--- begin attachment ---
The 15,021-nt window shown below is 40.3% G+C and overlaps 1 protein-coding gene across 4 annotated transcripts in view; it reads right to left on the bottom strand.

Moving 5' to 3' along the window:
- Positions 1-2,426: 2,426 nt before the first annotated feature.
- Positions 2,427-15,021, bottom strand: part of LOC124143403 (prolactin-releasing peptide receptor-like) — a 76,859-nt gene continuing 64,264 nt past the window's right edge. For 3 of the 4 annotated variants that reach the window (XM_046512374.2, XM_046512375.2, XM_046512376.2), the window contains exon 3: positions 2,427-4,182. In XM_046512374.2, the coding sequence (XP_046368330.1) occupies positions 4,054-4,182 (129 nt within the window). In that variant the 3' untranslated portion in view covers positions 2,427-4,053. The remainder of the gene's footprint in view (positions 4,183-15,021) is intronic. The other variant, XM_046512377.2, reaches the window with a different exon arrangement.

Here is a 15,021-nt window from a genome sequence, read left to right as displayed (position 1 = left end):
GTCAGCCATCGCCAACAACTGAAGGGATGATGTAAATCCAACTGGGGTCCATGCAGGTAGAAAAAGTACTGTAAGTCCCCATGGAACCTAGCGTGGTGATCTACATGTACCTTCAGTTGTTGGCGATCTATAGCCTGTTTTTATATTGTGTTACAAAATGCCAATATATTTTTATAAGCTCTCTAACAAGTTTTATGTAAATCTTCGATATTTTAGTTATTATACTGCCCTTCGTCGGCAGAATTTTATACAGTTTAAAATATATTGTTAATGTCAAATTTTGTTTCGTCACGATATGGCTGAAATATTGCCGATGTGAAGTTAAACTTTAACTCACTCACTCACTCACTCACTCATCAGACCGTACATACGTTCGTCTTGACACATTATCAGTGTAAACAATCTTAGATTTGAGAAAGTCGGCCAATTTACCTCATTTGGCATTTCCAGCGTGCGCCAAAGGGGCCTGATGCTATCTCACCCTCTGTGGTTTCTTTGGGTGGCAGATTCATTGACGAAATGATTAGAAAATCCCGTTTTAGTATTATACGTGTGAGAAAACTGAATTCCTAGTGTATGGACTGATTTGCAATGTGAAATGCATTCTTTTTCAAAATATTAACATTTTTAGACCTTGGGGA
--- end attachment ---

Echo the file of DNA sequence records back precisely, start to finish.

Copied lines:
The 15,021-nt window shown below is 40.3% G+C and overlaps 1 protein-coding gene across 4 annotated transcripts in view; it reads right to left on the bottom strand.

Moving 5' to 3' along the window:
- Positions 1-2,426: 2,426 nt before the first annotated feature.
- Positions 2,427-15,021, bottom strand: part of LOC124143403 (prolactin-releasing peptide receptor-like) — a 76,859-nt gene continuing 64,264 nt past the window's right edge. For 3 of the 4 annotated variants that reach the window (XM_046512374.2, XM_046512375.2, XM_046512376.2), the window contains exon 3: positions 2,427-4,182. In XM_046512374.2, the coding sequence (XP_046368330.1) occupies positions 4,054-4,182 (129 nt within the window). In that variant the 3' untranslated portion in view covers positions 2,427-4,053. The remainder of the gene's footprint in view (positions 4,183-15,021) is intronic. The other variant, XM_046512377.2, reaches the window with a different exon arrangement.

Here is a 15,021-nt window from a genome sequence, read left to right as displayed (position 1 = left end):
GTCAGCCATCGCCAACAACTGAAGGGATGATGTAAATCCAACTGGGGTCCATGCAGGTAGAAAAAGTACTGTAAGTCCCCATGGAACCTAGCGTGGTGATCTACATGTACCTTCAGTTGTTGGCGATCTATAGCCTGTTTTTATATTGTGTTACAAAATGCCAATATATTTTTATAAGCTCTCTAACAAGTTTTATGTAAATCTTCGATATTTTAGTTATTATACTGCCCTTCGTCGGCAGAATTTTATACAGTTTAAAATATATTGTTAATGTCAAATTTTGTTTCGTCACGATATGGCTGAAATATTGCCGATGTGAAGTTAAACTTTAACTCACTCACTCACTCACTCACTCATCAGACCGTACATACGTTCGTCTTGACACATTATCAGTGTAAACAATCTTAGATTTGAGAAAGTCGGCCAATTTACCTCATTTGGCATTTCCAGCGTGCGCCAAAGGGGCCTGATGCTATCTCACCCTCTGTGGTTTCTTTGGGTGGCAGATTCATTGACGAAATGATTAGAAAATCCCGTTTTAGTATTATACGTGTGAGAAAACTGAATTCCTAGTGTATGGACTGATTTGCAATGTGAAATGCATTCTTTTTCAAAATATTAACATTTTTAGACCTTGGGGA